Social innovator launches OneStep to get kids traveling

Brian Booker is a native Memphian who grew up in Orange Mound. He got his first passport when he was 24, kissed his mom on the cheek, and left for a year to study abroad in Japan. The experience shaped him as an explorer and changed him as a person.

Booker has been traveling since 2009, having lived abroad for three years and traveling to 30 countries around the world. He returned to Memphis on January 15, 2015 -- what would have been Martin Luther King, Jr.’s 86th birthday. That very day, he founded OneStep Initiative, a non-profit that introduces underserved high school students to international education opportunities. 
The most recent data shows that 74 percent of US scholars who studied abroad were white, in comparison to 5.6 percent black or African-American study abroad participants. Studies also show that study abroad programs have myriad benefits for participants, including higher starting salaries, coveted international experience, and acquisition of life skills like independence and maturity. In Memphis, where 63.3 percent of the population is African-American, this is an obvious missed opportunity in terms of developing youth.
OneStep took their first trip in December 2015 to Ghana with a group of Memphis high schoolers. “I feared that students wouldn’t latch onto the idea -- but kids want to explore. It’s not that they don’t want to go anywhere, they just don’t know that exists for them,” Booker said.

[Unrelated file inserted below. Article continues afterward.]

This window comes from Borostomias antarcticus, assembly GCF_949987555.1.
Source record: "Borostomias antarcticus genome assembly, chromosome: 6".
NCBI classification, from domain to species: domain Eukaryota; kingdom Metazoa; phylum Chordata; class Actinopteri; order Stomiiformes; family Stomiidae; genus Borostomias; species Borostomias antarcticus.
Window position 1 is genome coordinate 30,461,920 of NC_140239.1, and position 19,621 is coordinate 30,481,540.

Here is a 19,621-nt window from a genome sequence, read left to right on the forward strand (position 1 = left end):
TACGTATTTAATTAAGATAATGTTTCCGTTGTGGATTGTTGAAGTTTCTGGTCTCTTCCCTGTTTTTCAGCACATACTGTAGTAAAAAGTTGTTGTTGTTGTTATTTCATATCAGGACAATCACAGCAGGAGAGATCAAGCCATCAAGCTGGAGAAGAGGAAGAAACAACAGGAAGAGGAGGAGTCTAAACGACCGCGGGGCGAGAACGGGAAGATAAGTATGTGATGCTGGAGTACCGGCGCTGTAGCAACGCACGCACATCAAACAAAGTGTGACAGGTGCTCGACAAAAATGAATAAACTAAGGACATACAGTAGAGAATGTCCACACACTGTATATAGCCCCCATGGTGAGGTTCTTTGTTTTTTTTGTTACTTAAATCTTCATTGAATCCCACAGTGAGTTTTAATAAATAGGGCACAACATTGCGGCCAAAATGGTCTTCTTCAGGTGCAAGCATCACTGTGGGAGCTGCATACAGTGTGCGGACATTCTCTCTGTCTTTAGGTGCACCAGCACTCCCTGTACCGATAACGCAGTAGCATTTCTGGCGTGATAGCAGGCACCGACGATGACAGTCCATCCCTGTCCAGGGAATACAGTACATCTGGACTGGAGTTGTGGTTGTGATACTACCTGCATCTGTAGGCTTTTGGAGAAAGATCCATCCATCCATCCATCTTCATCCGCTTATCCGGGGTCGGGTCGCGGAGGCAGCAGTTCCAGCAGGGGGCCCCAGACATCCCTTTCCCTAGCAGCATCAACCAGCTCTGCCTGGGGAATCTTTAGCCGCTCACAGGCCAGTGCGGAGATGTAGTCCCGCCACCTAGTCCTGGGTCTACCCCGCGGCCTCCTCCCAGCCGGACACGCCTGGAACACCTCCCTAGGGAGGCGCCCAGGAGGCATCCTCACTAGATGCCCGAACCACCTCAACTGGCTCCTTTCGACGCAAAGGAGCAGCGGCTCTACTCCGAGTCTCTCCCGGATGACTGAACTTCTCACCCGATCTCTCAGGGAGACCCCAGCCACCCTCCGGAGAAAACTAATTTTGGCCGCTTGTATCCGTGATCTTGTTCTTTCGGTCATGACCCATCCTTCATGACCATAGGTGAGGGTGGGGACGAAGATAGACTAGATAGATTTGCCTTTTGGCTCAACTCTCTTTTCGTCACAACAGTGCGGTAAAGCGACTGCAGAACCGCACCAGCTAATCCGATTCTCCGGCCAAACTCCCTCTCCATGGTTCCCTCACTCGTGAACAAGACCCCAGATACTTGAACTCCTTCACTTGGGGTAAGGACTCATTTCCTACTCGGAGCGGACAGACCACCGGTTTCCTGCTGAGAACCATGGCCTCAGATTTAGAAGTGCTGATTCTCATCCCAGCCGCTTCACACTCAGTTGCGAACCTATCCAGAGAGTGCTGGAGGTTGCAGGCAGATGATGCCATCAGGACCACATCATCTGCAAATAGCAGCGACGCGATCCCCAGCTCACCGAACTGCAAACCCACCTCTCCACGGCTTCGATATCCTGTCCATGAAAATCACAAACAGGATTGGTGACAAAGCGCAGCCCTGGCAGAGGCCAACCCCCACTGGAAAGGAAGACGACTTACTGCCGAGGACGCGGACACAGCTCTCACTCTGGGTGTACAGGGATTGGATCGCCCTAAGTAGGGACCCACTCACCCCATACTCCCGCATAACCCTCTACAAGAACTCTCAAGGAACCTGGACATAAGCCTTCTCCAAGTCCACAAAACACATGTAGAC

Getting to Ghana wasn’t easy, but Booker is grateful it happened. “It was Christmas, and we had a bonfire. The kids were dancing in a circle with the locals. I stepped back and saw kids from three different Memphis communities become a family. And not just with the other Memphians -- with the Ghanaian kids as well.”
Booker recently traveled to Boston to solidify a partnership with EF Educational Tours, who going forward will handle logistics for trips to Japan, Italy and Spain. Students who complete the EF Tours trips will also receive six college credit hours. “We’re planting seeds for them to continue their education,” Booker said.
Booker plans to stay in Memphis after completing Start Co.’s SkyHigh accelerator, eventually expanding OneStep into other cities like Atlanta and St. Louis. Booker says the most important piece now is involvement from local philanthropic and giving communities.

On his goals for future study abroad travels? “For each trip, I want a bonfire moment. I need a bonfire moment.”

Read more articles by Emily Rooker.

Emily Rooker hails from a small suburb in Michigan and attended college at Berklee College of Music. She is the Director of Community at Cowork Memphis, co-founder of The Lapel Project, active musician and freelance writer. Emily is passionate about community building, social activism, entrepreneurship, and living life like a tourist in Memphis.
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